“The Violin Concerto proves to be a fantastic work brimming with moments of beauty and consolation. All you need to do is take in the story that Van der Aa tells. What makes the piece impressive is the carefully constructed fluctuation between the lyrical and the energetic, which in our view includes the brief moments featuring pop beats. You simply have to be prepared for the speed with which the composer switches from one mood to another. Once you’ve got your bearings, a captivating and exhilarating discourse unfolds. Van der Aa tailor-made it for Janine Janssen, who gives a cracking performance.
Although Hysteresis is the triumph of the clarinet virtuoso Kari Kriikku, the work’s first movement, which is shot through with hysterical rhythmic impulses, does not leave the listener with much. Intriguing elements of the sound track are its ‘damaged’ sounds and the oscillating figures in the analogue synthesizer. With its start and stop beats, the second movement is more fascinating and the end is quite simply comic: as though the piece gets stuck when a feather jumps out of the machine.
— Het Parool, Erik Voermans
“Violin Concerto […] a searing clash between expansive sounds evocative of a lamentation and fierce passagework […] Brimming with new sound combinations and yet poetic […] sizzlingly exciting.
Hysteresis […] At the end of the second movement the sounds on the soundtrack practically seize the clarinettist by the throat. An intriguing element is how the music continually finds itself in a twilight zone between mechanical and acoustic beeps. Soundtrack and instrument open up new perspectives. Brilliant. ”(•••••)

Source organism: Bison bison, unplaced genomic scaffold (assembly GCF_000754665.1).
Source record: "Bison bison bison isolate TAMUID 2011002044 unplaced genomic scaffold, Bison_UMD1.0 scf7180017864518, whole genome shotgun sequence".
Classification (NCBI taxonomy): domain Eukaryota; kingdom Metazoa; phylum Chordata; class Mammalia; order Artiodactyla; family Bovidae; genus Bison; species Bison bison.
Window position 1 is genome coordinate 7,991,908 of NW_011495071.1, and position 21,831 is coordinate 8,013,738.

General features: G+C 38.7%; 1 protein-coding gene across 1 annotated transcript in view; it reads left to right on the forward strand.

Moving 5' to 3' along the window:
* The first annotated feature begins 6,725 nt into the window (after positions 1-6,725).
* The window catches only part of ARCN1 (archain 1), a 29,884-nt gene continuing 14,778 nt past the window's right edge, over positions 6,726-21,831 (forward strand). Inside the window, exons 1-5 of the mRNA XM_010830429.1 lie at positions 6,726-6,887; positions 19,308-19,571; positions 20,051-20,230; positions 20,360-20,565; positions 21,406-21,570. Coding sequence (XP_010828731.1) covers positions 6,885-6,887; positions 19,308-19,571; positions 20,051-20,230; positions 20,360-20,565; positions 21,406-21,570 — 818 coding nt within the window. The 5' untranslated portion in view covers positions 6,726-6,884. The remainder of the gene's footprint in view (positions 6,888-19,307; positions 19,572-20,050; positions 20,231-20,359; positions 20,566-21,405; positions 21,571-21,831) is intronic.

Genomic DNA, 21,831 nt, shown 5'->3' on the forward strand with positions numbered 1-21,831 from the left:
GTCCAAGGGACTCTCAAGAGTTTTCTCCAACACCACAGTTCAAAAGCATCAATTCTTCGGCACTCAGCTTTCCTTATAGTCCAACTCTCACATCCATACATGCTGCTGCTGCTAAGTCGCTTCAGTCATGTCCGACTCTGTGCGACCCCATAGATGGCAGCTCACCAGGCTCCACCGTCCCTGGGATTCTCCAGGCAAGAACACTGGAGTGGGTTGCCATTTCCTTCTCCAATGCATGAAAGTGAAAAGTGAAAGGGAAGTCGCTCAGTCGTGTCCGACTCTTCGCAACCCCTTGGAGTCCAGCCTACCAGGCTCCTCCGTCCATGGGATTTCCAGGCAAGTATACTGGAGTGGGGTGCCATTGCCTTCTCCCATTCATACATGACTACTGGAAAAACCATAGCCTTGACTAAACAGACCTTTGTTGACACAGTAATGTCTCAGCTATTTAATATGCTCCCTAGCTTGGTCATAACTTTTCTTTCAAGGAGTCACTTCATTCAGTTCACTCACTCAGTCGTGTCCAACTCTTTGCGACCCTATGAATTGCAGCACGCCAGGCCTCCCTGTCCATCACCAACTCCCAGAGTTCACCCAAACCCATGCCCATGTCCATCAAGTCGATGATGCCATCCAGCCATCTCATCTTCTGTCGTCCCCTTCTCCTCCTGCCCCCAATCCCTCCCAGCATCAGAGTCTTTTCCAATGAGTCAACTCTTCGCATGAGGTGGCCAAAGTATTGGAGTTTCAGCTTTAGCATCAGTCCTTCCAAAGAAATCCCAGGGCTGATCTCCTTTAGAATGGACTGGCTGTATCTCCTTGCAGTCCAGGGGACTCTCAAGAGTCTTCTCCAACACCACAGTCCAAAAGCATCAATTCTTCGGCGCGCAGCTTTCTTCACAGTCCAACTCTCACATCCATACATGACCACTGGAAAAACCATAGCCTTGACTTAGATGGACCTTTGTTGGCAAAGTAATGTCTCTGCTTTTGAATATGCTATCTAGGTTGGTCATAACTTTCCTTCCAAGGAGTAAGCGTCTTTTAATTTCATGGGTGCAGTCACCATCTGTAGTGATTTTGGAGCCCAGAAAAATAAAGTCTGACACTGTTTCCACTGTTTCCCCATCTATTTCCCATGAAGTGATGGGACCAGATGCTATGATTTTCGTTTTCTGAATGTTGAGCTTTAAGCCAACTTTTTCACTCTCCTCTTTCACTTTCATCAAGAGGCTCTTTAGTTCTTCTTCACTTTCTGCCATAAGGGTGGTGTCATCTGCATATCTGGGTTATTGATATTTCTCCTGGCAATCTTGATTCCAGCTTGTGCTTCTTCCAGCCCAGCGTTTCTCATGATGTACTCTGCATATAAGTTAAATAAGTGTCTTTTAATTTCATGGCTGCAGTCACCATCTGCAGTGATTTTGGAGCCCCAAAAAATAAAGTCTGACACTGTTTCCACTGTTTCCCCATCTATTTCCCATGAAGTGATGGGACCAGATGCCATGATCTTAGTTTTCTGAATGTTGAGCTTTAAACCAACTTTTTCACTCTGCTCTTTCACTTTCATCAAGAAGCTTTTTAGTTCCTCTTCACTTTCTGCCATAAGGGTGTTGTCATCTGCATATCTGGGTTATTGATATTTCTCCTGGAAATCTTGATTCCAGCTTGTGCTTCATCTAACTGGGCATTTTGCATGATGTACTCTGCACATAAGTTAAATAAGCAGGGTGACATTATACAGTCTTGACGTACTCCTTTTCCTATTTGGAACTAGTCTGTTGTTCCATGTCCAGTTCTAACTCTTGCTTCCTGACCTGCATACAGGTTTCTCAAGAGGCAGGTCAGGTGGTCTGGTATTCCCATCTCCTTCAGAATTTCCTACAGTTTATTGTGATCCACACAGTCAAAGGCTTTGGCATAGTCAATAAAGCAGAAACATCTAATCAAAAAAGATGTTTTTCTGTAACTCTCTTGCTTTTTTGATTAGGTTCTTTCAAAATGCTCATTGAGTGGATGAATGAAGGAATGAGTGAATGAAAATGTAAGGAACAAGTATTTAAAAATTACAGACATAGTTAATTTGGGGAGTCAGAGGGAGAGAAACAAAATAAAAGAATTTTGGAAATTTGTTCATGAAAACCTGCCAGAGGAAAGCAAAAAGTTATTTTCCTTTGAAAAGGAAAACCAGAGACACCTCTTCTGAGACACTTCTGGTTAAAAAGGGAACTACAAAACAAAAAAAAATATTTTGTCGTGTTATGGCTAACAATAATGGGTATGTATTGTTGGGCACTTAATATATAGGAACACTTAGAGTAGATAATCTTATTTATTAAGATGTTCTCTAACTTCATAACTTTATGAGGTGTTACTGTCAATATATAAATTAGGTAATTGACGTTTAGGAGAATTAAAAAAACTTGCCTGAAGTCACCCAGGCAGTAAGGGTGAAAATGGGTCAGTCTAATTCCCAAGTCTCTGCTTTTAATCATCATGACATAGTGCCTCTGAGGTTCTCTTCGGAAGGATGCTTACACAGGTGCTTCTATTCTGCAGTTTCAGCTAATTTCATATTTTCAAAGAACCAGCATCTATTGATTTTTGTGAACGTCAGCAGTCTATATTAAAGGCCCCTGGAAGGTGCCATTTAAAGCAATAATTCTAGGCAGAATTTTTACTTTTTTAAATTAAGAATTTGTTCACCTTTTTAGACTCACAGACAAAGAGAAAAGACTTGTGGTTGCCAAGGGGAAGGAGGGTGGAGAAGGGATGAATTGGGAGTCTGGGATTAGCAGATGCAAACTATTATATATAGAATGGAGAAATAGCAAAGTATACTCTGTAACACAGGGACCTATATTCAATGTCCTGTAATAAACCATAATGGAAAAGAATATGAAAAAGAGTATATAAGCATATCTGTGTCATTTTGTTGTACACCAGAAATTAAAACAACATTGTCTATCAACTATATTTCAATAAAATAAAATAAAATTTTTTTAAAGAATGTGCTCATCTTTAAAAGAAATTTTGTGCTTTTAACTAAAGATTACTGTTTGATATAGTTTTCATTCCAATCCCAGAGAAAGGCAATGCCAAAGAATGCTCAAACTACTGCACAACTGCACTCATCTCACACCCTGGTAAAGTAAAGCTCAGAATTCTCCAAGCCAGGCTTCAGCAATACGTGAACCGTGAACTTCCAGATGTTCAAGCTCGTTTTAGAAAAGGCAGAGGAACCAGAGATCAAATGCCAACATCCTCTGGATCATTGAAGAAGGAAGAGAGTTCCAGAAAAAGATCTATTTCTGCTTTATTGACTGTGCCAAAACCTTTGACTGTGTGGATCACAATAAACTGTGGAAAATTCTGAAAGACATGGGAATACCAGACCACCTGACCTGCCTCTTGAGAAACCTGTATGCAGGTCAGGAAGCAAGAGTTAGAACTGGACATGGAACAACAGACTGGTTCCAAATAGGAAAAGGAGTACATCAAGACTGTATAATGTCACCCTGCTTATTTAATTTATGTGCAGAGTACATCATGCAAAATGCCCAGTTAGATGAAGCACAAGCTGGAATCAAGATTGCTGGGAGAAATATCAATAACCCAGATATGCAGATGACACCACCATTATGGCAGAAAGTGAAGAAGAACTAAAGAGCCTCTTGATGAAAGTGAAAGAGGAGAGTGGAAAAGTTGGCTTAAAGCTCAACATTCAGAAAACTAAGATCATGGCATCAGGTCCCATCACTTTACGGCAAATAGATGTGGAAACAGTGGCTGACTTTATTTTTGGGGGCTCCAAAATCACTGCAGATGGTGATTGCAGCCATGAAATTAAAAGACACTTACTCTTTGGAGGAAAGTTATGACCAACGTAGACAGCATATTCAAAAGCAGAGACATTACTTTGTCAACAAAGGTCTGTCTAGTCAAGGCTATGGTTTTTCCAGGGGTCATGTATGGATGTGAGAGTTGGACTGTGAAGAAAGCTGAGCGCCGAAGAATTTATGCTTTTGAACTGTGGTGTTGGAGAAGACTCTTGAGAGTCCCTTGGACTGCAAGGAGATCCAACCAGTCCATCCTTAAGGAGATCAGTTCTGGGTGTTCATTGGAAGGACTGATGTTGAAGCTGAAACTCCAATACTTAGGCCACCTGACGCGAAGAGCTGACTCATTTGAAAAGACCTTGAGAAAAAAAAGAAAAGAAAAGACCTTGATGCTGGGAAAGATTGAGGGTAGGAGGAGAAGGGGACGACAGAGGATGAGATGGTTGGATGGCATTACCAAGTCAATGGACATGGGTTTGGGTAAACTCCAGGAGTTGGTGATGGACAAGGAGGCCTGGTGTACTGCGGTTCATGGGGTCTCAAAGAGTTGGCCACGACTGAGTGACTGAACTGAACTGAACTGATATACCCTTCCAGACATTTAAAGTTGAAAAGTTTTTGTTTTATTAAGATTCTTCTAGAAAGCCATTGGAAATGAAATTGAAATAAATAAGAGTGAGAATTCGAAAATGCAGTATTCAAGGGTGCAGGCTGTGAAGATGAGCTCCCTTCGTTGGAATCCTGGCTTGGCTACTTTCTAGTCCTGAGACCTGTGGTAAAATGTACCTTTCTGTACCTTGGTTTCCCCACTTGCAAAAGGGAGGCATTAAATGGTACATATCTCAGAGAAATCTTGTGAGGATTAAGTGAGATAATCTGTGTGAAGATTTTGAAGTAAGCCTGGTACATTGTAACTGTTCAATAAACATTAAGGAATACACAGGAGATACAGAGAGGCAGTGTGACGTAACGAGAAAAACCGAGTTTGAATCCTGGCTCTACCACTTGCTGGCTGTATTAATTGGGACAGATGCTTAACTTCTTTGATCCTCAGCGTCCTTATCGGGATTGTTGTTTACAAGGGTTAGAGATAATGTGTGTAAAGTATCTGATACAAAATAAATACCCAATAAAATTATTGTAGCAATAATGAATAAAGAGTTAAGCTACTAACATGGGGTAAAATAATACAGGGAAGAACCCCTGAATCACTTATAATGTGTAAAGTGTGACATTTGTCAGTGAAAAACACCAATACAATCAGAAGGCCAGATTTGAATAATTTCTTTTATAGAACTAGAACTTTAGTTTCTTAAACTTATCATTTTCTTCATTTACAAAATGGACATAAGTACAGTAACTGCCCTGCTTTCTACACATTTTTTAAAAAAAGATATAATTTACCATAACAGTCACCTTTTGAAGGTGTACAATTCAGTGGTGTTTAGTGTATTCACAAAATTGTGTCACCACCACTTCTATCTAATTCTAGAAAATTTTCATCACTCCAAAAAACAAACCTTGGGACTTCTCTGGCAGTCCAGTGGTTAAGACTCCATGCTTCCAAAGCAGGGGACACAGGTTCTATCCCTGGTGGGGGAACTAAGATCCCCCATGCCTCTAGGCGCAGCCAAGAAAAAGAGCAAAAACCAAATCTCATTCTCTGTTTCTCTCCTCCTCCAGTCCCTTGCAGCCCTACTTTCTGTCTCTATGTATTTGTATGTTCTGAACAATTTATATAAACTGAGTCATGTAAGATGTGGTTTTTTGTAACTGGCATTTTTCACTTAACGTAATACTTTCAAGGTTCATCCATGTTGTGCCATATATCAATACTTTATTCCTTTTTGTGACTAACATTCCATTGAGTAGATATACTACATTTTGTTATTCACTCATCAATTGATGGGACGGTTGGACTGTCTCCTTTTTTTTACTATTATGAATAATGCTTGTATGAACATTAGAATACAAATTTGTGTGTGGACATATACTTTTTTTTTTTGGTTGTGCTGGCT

— De Gelderlander, Maarten-Jan Dongelmans
“Concerto shows van der Aa in top form…Bluegrass, jazz and a wink at Tchaikovsky: Composer Michel van der Aa has rarely been so eclectic as in his new violin concerto premiered by the Royal Concertgebouw Orchestra. Written specially for Janine Jansen, the music embraced her podium charisma and vibrant body language as the only theatrical elements of the piece. This was interesting because much of van der Aa’s recent work has incorporated multi-media aspects.
Do you recognize van der Aa if he’s composing unplugged? Straight away! Sharp cutting sounds interrupt the brittle cantilena presented by the soloist accompanied by harp and winds. There ‘s a built in nervousness. Van der Aa’s enthousiastic reception by the young audience afterwards belied the serious, dark side of his writing- recurring lamento passages for Jansen’s violin in the middle movement, culled from earlier operatic works.
The third movement brings relief from the tumult and is a virtuoso showpiece for Jansen and the percussion section, an area where van der Aa’s writing excels. “Individuality” is not usually a characteristic of a good concert but it gives you goosebumps to hear how van der Aa ‘s contemporary idiom so convincingly relates to an “old fashioned“ genre. His concerto places the solistic qualities of Janine Jansen at the centre of the work and Vladimir Jurowski conducted the superb Royal Concertgebouw Orchestra in an ideal mix of clarity and theatricality.” (••••)
— NRC, Mischa Spel
released May 1, 2013
Violin Concerto (2014)
for solo violin and orchestra
Royal Concertgebouw Orchestra
Vladimir Jurowski – conductor
Janine Jansen – violin
for solo clarinet, ensemble and soundtrack
Candida Thompson – artistic director
Kari Kriikku – clarinet
Michel van der Aa is a truly multidisciplinary figure in contemporary music. A unique voice, he combines composition with
film and stage direction, and script writing. Classical instruments, voices, electronic sound, actors, theatre and video are all seamless extensions of his musical vocabulary....more